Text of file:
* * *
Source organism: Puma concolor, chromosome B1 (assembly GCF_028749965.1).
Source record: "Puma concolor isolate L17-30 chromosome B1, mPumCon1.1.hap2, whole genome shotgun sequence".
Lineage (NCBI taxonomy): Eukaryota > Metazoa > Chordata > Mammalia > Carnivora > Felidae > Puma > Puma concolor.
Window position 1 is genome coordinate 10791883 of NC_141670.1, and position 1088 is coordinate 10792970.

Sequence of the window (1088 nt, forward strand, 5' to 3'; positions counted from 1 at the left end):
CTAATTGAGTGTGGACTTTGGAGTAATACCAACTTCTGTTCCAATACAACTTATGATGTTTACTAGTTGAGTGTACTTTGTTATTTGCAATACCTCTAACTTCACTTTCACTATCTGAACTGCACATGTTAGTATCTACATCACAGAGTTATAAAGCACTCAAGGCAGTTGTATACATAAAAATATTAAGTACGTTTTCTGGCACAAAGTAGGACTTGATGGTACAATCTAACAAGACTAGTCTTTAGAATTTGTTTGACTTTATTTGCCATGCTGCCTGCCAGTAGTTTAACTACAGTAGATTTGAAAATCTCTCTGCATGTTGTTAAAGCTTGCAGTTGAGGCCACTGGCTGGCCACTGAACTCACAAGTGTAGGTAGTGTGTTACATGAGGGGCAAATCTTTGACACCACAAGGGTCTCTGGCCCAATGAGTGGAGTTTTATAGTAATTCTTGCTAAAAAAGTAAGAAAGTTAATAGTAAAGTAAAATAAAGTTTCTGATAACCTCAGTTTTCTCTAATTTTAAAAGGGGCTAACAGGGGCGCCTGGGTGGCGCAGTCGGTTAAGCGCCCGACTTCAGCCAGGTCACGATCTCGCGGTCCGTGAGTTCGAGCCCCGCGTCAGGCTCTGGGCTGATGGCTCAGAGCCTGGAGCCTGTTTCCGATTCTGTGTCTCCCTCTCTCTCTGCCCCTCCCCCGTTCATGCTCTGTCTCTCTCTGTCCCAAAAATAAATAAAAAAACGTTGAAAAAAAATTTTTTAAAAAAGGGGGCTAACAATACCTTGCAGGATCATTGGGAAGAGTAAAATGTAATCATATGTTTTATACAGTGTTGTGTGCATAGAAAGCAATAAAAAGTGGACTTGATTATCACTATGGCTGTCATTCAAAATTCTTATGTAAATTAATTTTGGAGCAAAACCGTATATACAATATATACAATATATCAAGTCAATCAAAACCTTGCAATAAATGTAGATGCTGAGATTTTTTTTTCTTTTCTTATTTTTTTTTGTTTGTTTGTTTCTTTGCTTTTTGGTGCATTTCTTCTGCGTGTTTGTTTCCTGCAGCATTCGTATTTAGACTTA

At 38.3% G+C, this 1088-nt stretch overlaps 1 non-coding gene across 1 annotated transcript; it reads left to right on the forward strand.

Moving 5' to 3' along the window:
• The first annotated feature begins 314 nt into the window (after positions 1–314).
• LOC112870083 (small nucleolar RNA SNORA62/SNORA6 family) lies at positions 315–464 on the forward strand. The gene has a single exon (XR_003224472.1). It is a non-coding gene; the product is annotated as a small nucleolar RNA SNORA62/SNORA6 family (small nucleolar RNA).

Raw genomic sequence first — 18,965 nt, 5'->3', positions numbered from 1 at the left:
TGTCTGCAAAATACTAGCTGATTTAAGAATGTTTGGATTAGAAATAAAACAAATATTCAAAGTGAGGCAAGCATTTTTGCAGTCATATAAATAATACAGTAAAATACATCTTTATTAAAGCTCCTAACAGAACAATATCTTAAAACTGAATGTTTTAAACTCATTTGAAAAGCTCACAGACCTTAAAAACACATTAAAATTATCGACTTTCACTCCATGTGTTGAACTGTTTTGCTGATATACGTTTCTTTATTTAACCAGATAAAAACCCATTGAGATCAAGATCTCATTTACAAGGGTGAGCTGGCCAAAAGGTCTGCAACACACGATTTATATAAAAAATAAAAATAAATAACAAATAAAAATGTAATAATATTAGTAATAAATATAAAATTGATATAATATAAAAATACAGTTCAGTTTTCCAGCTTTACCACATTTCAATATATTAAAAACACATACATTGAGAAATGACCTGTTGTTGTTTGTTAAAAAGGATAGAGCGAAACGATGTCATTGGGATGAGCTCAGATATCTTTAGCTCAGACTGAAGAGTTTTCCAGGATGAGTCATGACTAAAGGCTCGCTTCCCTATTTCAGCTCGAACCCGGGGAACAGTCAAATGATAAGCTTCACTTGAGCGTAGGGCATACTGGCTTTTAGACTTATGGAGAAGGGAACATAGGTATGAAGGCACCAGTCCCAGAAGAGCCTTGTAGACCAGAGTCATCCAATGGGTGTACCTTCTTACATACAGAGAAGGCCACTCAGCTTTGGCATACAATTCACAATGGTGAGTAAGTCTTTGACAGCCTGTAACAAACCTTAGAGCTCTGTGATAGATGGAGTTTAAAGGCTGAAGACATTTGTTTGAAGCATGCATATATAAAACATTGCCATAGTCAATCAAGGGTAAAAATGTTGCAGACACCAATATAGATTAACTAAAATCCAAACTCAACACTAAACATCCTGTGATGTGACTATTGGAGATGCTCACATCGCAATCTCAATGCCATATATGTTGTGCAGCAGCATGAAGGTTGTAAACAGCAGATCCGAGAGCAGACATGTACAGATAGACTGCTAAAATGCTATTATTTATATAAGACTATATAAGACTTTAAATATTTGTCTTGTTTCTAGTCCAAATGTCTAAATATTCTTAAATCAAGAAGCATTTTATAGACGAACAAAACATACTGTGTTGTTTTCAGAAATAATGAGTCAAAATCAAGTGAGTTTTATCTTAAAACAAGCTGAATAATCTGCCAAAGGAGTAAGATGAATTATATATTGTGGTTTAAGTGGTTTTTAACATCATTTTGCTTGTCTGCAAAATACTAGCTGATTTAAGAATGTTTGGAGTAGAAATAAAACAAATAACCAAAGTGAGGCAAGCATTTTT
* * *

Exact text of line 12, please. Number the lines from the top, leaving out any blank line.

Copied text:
TGTCTGCAAAATACTAGCTGATTTAAGAATGTTTGGATTAGAAATAAAACAAATATTCAAAGTGAGGCAAGCATTTTTGCAGTCATATAAATAATACAGTAAAATACATCTTTATTAAAGCTCCTAACAGAACAATATCTTAAAACTGAATGTTTTAAACTCATTTGAAAAGCTCACAGACCTTAAAAACACATTAAAATTATCGACTTTCACTCCATGTGTTGAACTGTTTTGCTGATATACGTTTCTTTATTTAACCAGATAAAAACCCATTGAGATCAAGATCTCATTTACAAGGGTGAGCTGGCCAAAAGGTCTGCAACACACGATTTATATAAAAAATAAAAATAAATAACAAATAAAAATGTAATAATATTAGTAATAAATATAAAATTGATATAATATAAAAATACAGTTCAGTTTTCCAGCTTTACCACATTTCAATATATTAAAAACACATACATTGAGAAATGACCTGTTGTTGTTTGTTAAAAAGGATAGAGCGAAACGATGTCATTGGGATGAGCTCAGATATCTTTAGCTCAGACTGAAGAGTTTTCCAGGATGAGTCATGACTAAAGGCTCGCTTCCCTATTTCAGCTCGAACCCGGGGAACAGTCAAATGATAAGCTTCACTTGAGCGTAGGGCATACTGGCTTTTAGACTTATGGAGAAGGGAACATAGGTATGAAGGCACCAGTCCCAGAAGAGCCTTGTAGACCAGAGTCATCCAATGGGTGTACCTTCTTACATACAGAGAAGGCCACTCAGCTTTGGCATACAATTCACAATGGTGAGTAAGTCTTTGACAGCCTGTAACAAACCTTAGAGCTCTGTGATAGATGGAGTTTAAAGGCTGAAGACATTTGTTTGAAGCATGCATATATAAAACATTGCCATAGTCAATCAAGGGTAAAAATGTTGCAGACACCAATATAGATTAACTAAAATCCAAACTCAACACTAAACATCCTGTGATGTGACTATTGGAGATGCTCACATCGCAATCTCAATGCCATATATGTTGTGCAGCAGCATGAAGGTTGTAAACAGCAGATCCGAGAGCAGACATGTACAGATAGACTGCTAAAATGCTATTATTTATATAAGACTATATAAGACTTTAAATATTTGTCTTGTTTCTAGTCCAAATGTCTAAATATTCTTAAATCAAGAAGCATTTTATAGACGAACAAAACATACTGTGTTGTTTTCAGAAATAATGAGTCAAAATCAAGTGAGTTTTATCTTAAAACAAGCTGAATAATCTGCCAAAGGAGTAAGATGAATTATATATTGTGGTTTAAGTGGTTTTTAACATCATTTTGCTTGTCTGCAAAATACTAGCTGATTTAAGAATGTTTGGAGTAGAAATAAAACAAATAACCAAAGTGAGGCAAGCATTTTT